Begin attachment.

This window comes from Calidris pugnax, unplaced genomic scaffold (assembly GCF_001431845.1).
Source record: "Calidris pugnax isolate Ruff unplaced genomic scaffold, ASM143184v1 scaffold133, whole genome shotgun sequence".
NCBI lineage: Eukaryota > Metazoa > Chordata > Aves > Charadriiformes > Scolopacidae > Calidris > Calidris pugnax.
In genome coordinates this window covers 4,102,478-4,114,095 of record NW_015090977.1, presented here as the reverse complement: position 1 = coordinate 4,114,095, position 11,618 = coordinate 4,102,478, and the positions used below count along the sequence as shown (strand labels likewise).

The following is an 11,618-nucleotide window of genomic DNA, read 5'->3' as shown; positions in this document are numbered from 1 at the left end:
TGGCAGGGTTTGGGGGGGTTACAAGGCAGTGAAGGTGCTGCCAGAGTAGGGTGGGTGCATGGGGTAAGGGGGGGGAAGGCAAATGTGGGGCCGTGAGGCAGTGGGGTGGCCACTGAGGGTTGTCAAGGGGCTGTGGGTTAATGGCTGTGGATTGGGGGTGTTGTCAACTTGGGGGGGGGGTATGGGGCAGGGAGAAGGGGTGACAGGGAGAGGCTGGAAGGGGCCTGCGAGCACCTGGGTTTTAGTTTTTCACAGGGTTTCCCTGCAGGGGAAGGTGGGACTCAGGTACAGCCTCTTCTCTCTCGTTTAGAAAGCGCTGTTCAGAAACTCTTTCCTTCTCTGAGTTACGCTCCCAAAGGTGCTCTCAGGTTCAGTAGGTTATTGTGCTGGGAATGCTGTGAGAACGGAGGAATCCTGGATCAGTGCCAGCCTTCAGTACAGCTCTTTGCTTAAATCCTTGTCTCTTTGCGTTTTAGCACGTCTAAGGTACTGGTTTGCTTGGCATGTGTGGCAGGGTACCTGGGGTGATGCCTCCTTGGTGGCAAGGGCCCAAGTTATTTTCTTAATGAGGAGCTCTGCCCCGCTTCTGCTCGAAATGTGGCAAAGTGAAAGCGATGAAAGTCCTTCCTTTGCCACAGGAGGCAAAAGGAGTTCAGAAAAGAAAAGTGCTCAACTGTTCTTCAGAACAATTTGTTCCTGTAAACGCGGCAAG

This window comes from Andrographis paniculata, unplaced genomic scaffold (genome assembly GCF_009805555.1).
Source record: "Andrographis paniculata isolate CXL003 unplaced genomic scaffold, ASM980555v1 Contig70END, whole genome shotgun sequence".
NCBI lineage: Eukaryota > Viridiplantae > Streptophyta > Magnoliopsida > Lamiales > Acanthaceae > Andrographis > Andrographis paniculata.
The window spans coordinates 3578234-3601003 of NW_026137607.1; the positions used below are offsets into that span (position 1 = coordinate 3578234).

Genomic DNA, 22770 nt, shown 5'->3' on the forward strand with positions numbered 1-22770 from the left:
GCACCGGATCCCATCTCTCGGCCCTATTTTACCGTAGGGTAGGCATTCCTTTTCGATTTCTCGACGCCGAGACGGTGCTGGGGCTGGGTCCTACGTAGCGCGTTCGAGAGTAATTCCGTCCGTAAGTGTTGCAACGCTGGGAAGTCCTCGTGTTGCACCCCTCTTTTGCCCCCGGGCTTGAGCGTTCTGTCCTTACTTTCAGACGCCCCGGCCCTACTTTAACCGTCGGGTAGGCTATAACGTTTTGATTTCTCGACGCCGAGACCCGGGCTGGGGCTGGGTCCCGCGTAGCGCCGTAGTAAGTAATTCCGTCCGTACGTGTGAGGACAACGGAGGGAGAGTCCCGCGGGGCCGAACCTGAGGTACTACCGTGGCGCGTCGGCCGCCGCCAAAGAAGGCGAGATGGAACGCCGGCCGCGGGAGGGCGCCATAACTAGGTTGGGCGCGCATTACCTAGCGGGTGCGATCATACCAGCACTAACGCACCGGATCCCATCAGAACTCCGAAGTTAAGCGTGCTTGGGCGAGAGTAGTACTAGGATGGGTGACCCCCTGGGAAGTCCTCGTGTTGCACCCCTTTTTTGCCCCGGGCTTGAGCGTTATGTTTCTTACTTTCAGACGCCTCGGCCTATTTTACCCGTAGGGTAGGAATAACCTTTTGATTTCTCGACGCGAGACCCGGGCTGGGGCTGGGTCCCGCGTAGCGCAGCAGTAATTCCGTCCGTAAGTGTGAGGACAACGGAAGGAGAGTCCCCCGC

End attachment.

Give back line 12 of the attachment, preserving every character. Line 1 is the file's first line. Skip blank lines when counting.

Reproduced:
GCACCGGATCCCATCTCTCGGCCCTATTTTACCGTAGGGTAGGCATTCCTTTTCGATTTCTCGACGCCGAGACGGTGCTGGGGCTGGGTCCTACGTAGCGCGTTCGAGAGTAATTCCGTCCGTAAGTGTTGCAACGCTGGGAAGTCCTCGTGTTGCACCCCTCTTTTGCCCCCGGGCTTGAGCGTTCTGTCCTTACTTTCAGACGCCCCGGCCCTACTTTAACCGTCGGGTAGGCTATAACGTTTTGATTTCTCGACGCCGAGACCCGGGCTGGGGCTGGGTCCCGCGTAGCGCCGTAGTAAGTAATTCCGTCCGTACGTGTGAGGACAACGGAGGGAGAGTCCCGCGGGGCCGAACCTGAGGTACTACCGTGGCGCGTCGGCCGCCGCCAAAGAAGGCGAGATGGAACGCCGGCCGCGGGAGGGCGCCATAACTAGGTTGGGCGCGCATTACCTAGCGGGTGCGATCATACCAGCACTAACGCACCGGATCCCATCAGAACTCCGAAGTTAAGCGTGCTTGGGCGAGAGTAGTACTAGGATGGGTGACCCCCTGGGAAGTCCTCGTGTTGCACCCCTTTTTTGCCCCGGGCTTGAGCGTTATGTTTCTTACTTTCAGACGCCTCGGCCTATTTTACCCGTAGGGTAGGAATAACCTTTTGATTTCTCGACGCGAGACCCGGGCTGGGGCTGGGTCCCGCGTAGCGCAGCAGTAATTCCGTCCGTAAGTGTGAGGACAACGGAAGGAGAGTCCCCCGC